A bit blurry, but you can see the original material/construction.
Upholsterers use a “Tacking Strip” to make clean edges without sewing machines. Here’s a picture of the strip in its original use.
There were approximately 1 MILLION staples in this chaise lounge- popping every single one of them out took so much time- days and days and days on end of popping out staples. The wooden frame wasn’t made of the all the same wood, either, so some of the wood was very very hard- it was difficult to get the staples out of that wood. My hands hurt, my wrists hurt, my forarms hurt, and my back hurt.
Hubby was super helpful- the job went much faster when he was there to help out- and I so very much appreciated his effort!
Here it is: the original frame. We did it!
And here is the covering process. What isn’t pictured is the placement of the foam padding and wrapping of all of the padding in batting.
Mid-upholstery of the back:
I love that fabric!
This is after I applied the tacking strip to the back to make that clean seam- lookin good!
These are the tacking strips!
This is the seat portion of the project: the top is covered and stapled, the sides have been covered, stapled, and tacked at the seams.
I love this fabric. I wanted the look of a french linen- and this had that look, plus it was given slightly more formality with the leafed pattern along it. It was expensive, yes, but worth it!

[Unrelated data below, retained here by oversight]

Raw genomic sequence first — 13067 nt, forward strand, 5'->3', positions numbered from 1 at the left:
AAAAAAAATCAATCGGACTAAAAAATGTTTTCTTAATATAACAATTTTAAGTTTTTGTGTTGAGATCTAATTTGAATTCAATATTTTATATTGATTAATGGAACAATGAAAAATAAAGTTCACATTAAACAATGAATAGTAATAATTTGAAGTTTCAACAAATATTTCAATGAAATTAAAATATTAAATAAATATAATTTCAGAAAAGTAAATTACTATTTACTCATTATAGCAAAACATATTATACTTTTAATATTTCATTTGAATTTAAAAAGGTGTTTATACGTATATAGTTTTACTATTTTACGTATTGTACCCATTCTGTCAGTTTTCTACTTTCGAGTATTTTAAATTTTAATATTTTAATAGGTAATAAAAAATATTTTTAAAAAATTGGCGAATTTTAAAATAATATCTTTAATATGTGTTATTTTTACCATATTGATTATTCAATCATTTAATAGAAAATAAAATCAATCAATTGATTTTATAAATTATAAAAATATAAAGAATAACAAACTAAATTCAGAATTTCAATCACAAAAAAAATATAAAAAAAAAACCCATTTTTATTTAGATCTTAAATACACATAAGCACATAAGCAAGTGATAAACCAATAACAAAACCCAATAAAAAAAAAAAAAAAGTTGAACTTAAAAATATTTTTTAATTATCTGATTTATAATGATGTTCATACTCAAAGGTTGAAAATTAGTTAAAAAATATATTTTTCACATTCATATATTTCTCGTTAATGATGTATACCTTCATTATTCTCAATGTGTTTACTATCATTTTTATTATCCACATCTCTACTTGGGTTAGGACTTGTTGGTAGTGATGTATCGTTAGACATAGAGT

I painted the legs of the chaise. Now that the tassel had been removed, the legs were going to show, so I figured they had better look decent! I painted them white, and then antiqued them with antiquing glaze. Yes, it was snowy.
While the paint dried, I made the buttons. 17 in all. I had mistakenly bought two different sizes of button kits, but I made it work.
First, you start by cutting out the pattern of the button:
Once it’s cut out, you use the button maker to press the fabric over the button cover.
Between these 2 photos, lots of progress happened. I tufted the seat, and nailed nailhead trim around the edges. In the next picture, we were putting the chaise back together.
Close-up of the nailhead trim:
See the sides? I like the way the nail head trim cinched down the sides.
All done!! I think it turned out pretty well- I am so excited to have this pretty piece!